By Bruce Parker | Vermont Watchdog
After more than 30 years in law enforcement, Mark Donka says he can’t remember a single instance in which a firearm was involved in a domestic dispute.
And the statistics mirror Donka’s experience: gun crime is rare in Vermont.
But that hasn’t stopped an on-going effort in Montpelier to confiscate guns from alleged domestic abusers.
To hear the Vermont Network Against Domestic & Sexual Violence tell it, Vermont’s domestic violence problem has become so serious the time has come for police to confiscate weapons from alleged domestic abusers. The group is the chief proponent of H.735, a “must pass” fees bill that mandates the seizure and storage of guns and ammo in domestic abuse cases. On Friday the Senate easily passed H.735 by a vote of 21-6.
Donka is one of many observers questioning the controversial legislation.
“I’m all for protecting victims of domestic violence, and I’ve been called to many of these incidents over the years — but as far as firearms being involved, I don’t remember any involving firearms,” he told Watchdog.org.
Donka, who attended a recent hearing on H.735, said homicide numbers proposed by the domestic violence group are grossly inaccurate.
“The domestic violence representative was spouting numbers that were really high. They were talking about 160 homicides in Vermont in the last 19 years that were domestic violence or firearms related,” he said.
The math didn’t gibe with Donka’s long experience working for the Hartford and Woodstock police forces.
“I’m like, ‘Wait, I’ve been a law enforcement officer for that time and I don’t ever remember these happening.’ It’s a pretty big thing if somebody gets shot in Vermont — it goes through the whole state and we know about it,” he said.
The bill is stirring a hornet’s nest of opposition from gun groups who say the legislation is a solution in search of a problem.
“Vermont Network Against Domestic & Sexual Violence does some good things, but they have an agenda of taking firearms away from people who are accused or who have not been tried,” Ed Cutler, president of Gun Owners of Vermont, told Watchdog.org.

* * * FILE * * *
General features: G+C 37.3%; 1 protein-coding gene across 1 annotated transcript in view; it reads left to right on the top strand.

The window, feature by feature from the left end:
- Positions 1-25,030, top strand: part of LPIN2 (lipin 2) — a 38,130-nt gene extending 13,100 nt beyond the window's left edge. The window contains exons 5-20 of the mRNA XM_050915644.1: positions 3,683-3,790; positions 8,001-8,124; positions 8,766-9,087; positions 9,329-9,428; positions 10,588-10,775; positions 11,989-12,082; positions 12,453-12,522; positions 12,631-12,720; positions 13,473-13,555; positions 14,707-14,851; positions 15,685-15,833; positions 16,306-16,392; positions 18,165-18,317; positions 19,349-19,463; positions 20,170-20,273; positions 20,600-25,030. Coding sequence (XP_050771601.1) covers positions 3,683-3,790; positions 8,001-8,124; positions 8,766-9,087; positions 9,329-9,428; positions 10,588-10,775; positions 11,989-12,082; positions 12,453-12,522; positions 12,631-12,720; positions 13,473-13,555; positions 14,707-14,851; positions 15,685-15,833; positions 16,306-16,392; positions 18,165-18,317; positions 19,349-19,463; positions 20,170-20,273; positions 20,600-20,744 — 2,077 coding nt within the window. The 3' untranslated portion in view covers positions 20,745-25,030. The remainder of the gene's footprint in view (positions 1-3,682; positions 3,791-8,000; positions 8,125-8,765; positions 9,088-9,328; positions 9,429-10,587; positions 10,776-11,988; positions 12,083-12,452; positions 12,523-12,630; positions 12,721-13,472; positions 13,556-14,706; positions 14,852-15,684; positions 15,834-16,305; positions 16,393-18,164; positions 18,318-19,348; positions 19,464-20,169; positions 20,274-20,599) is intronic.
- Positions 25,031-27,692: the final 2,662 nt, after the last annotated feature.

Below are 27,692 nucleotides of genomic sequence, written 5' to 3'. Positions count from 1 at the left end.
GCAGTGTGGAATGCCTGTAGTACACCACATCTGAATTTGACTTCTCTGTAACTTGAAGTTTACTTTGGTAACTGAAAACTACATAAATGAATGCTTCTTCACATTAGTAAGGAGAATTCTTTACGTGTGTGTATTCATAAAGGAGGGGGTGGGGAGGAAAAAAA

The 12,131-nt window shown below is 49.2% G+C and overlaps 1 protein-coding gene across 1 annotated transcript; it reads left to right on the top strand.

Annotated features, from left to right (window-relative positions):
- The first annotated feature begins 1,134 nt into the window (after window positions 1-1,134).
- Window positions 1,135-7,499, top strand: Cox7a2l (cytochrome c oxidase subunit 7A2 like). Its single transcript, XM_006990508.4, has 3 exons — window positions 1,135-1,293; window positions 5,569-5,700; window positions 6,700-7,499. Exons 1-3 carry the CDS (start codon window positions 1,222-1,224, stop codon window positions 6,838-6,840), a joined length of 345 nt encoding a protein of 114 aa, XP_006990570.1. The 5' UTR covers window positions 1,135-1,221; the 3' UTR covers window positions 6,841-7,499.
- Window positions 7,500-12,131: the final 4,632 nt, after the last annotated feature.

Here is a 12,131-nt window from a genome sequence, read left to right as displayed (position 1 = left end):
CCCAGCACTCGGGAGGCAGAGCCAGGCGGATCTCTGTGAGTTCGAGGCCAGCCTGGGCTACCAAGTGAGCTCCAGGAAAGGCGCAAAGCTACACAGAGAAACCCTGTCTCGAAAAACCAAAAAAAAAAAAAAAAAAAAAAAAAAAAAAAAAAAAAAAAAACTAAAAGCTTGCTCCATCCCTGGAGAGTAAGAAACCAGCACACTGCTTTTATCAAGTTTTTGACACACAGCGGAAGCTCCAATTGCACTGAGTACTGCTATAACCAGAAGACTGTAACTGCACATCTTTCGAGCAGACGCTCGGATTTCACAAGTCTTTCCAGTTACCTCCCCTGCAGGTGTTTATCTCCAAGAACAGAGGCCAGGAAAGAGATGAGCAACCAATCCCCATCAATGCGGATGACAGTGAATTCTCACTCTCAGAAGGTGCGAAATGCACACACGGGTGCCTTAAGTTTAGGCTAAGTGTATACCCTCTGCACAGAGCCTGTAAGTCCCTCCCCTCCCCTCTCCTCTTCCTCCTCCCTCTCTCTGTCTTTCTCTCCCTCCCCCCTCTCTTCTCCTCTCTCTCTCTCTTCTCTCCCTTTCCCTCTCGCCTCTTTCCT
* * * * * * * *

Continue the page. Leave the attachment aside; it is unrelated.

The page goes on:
“There have been 16 murders related to domestic violence in the last 19 years, and its 50-50 male-to-female victims,” he said.
To counter claims made by Cutler and other gun-rights groups, anti-domestic violence advocates cite the 2013 Vermont Domestic Violence Fatality Review Commission Report, which states that, between 1994 and 2012, “56 percent of Vermont’s domestic violence related homicides were committed with firearms.”
The statistic, while startling at first, loses impact when the actual number of cases is examined. According to the report, Vermont had four homicides linked to domestic violence in 2012. One of the homicides was committed with a firearm.
Cutler worries about the potential impact of H.735, but he said confiscation is already occurring in some domestic cases.
“Law enforcement agents are already confiscating — they are confiscating on a court order,” he said. “It’s happening all over the state, but it’s happening in very rare instances.”
He further claimed the activity has no legal basis in current state statute.
“They’re saying it’s already law — but we can’t find the law,” he said.
Cutler said legal counsel informs his group that Vermont’s abuse prevention statute doesn’t provide for the confiscation of guns.
Officer Donka confirmed to Vermont Watchdog that police do occasionally seize weapons based on judicial orders.
“The judge has to review an affidavit and make the decision as to whether the restraining order will be issued — so at least a judge reviews it. In some respect we’ve been doing this for years, so I don’t see why we need to pass another law. They’re making a law for an issue we don’t have,” he said.
While the bill passed the House earlier this year, the Senate Judiciary Committee is presently seeking compromise between opposing groups.
State Sen. Joseph Benning, R-Caledonia, published an op-ed explaining the Judiciary Committee’s proposal that judges be given the discretion to place weapons with a third-party instead of with police — at least until the defendant’s due process rights are fulfilled.
Vermont Network Against Domestic & Sexual Violence opposes the third-party option. Cutler said his group wants the gun language stripped from the bill entirely.
Speaking on behalf of the law enforcement community, Donka said most officers see no problem with Vermont’s current gun laws.
“Being in law enforcement, I would say that at least 80 percent of the rank-and-file law enforcement officers are pro-Second Amendment and don’t have any issues with the firearms laws in Vermont,” he said.
“So, I don’t know where they’re coming up with ‘there’s a problem in Vermont.’ I mean, we’re one of the safest states in the country — so why is there a problem?”
Contact Bruce Parker at firstname.lastname@example.org